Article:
At 6 pm. on Tuesday July 2, I got a phone call. That phone call told me to get on a flight to Pocono the next morning. I was told no deal was done, but obviously if I wasn’t there, there was no chance I would be driving a racing car at the weekend. So I set my alarm for 5am the following morning, and I got on the plane.
I knew the plan was for me to jump back in the No.18 Dale Coyne Racing car, and it was “my” car the chassis I had driven at Indy and Texas, complete with her Cyclops Gear decals that was waiting in the garages for me when I got there. But I also knew that losing our motor early at Texas, coupled with my rookie mistake at Indy had hurt us. I knew Dale wanted me to drive, and was trying to help make things happen, but there I was, in the paddock, genuinely unsure whether the No. 18 would even run the next day. Word came through at about 5 p.m. on Wednesday evening, before the open test started at 9 a.m. the next morning. Dale had made things happen, and I was getting back in a racecar.
One of the reasons Pocono had always been on my radar, and the team’s radar for me, if that it is another of the big tracks where in the past I have been able to just jump in and get up to speed. Pocono was also new to everyone in the series, and there would be an open test before the race weekend so, hopefully, I would be at less of a disadvantage than some of the other places I could have tried to just show up and run at.
However, there had been tire tests and manufacturer tests at Pocono before the open test, and very few drivers and teams were turning up in the same position as we were at Dale Coyne Racing with no laps under our belts. To use one of my favorite phrases borrowed from Top Gear…how hard can it be?
As usual, the answer is, very! A couple of slow laps late on Wednesday evening with Justin Wilson in the road car started to enlighten us both as to why they have nicknamed this place the Tricky Triangle. The massive banking into Turn 1 feels like it’s trying to pull the car down to the inside before you want to let it go, and the corner feels like it tightens up at the exit, the line you want narrowing, and the wall coming up to meet you. Turn 2, modeled after Indianapolis, has very little banking, more of a hard kink for an Indy car than an actual corner, and definitely the first place we would be able to carry full throttle. Then Turn 3 is a similar style corner to Milwaukee, with very little banking and a very long radius.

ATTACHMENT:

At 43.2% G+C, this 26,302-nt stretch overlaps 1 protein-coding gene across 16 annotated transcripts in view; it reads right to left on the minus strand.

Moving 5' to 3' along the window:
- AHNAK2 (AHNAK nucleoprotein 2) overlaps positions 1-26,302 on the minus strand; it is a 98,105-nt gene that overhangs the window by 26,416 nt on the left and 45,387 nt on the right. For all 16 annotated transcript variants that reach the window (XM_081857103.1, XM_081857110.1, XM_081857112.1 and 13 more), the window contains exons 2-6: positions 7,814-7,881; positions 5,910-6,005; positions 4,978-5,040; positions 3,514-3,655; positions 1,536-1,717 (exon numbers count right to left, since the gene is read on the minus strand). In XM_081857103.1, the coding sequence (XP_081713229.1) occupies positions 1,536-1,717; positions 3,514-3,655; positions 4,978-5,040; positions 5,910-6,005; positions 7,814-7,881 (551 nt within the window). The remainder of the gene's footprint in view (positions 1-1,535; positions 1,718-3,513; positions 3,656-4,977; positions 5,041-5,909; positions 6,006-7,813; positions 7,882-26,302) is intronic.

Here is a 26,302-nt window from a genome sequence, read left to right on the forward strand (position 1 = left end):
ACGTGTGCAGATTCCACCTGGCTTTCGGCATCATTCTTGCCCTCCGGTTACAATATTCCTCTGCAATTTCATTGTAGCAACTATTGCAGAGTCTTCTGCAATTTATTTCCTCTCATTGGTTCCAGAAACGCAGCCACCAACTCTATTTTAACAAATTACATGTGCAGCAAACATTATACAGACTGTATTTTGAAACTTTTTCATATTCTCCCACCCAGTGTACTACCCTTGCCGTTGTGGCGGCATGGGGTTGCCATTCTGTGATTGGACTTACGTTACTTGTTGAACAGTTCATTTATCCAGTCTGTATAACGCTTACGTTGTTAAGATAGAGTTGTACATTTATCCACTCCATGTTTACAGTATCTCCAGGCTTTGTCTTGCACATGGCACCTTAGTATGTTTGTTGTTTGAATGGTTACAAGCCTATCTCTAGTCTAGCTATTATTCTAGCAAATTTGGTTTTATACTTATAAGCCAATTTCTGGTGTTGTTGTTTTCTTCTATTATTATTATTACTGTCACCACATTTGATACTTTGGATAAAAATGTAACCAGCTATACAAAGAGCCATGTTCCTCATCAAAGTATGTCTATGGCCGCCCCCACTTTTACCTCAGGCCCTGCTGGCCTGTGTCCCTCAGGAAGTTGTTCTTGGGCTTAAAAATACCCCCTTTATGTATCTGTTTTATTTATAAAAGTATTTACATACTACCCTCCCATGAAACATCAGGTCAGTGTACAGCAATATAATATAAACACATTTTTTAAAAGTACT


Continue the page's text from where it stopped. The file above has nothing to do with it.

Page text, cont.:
At that moment the thought that I had never driven Milwaukee in an Indy car, only once in Indy Lights in 2009, might have crossed my mind. It might have been followed by the fact that Turn 1 seemed most similar to Iowa, and I have never driven an Indy car there, either. I was going to have some serious learning to do on Thursday!
So Thursday morning, on pit lane, I had the visor down. We completed our install check, and then when the track went green for testing I got to take the Cyclops Gear No.18 out for our first run on Pocono Raceway. Turn 1 made an impression immediately. The pull of the banking as you approach at speed, trying to force the car into the turn too early while you try to fight the physics in play and force yourself to stay high, is unlike any other track I have ever experienced. Turn 2 seemed less of a kink and more of a corner all of sudden, and Turn 3 felt like it went on forever, with the car sliding out from underneath me through the long radius.
My first exploratory run was eye-opening, and at moments heart rate-raising. Throughout the morning we worked purely on getting me comfortable in the car on the track, and finding what I needed to give me the confidence to keep finding speed. Turn 2 came full throttle first, and then it started to become just a big fast kink in the back of the track as opposed to a full corner. Turn 3 started to come next, finally finding the way through a short oval, flat-style corner while carrying speed and pedal toward the floor. But it wasn’t easy. In fact, that was even a conversation we had over the intercom during one of my stops! I was, however, getting close. Turn 1, though, was proving a whole different ball game.
In the afternoon we kept working, and the guys kept tuning on the car for me, and I kept tuning on my driving changing the lines, trying different things. I also started trying to finally get comfortable enough to start trying to follow other cars. That’s when I discovered the other reason they call Pocono Raceway the Tricky Triangle this is one tough place to follow another car.
You start losing grip at Pocono Raceway from around five to six car lengths back, and even getting inside that to around three back is the first challenge. Then it’s working out how to try and get somehow from three to five car lengths back into a position where you can get a run and attempt to pass people. By the end of the day I had the hang of Turn 3 in clean air, was getting much closer to where I needed to be in Turn 1, and I was starting to get myself and my Cyclops Gear car into that window of three to five car lengths back in the dirty air. It was a massive learning day, and while Pocono may pride itself on its unique three-turn layout with “What Turn 4?” painted on the wall on the exit of 3 for me, the learning curve was definitely my personal Turn 4.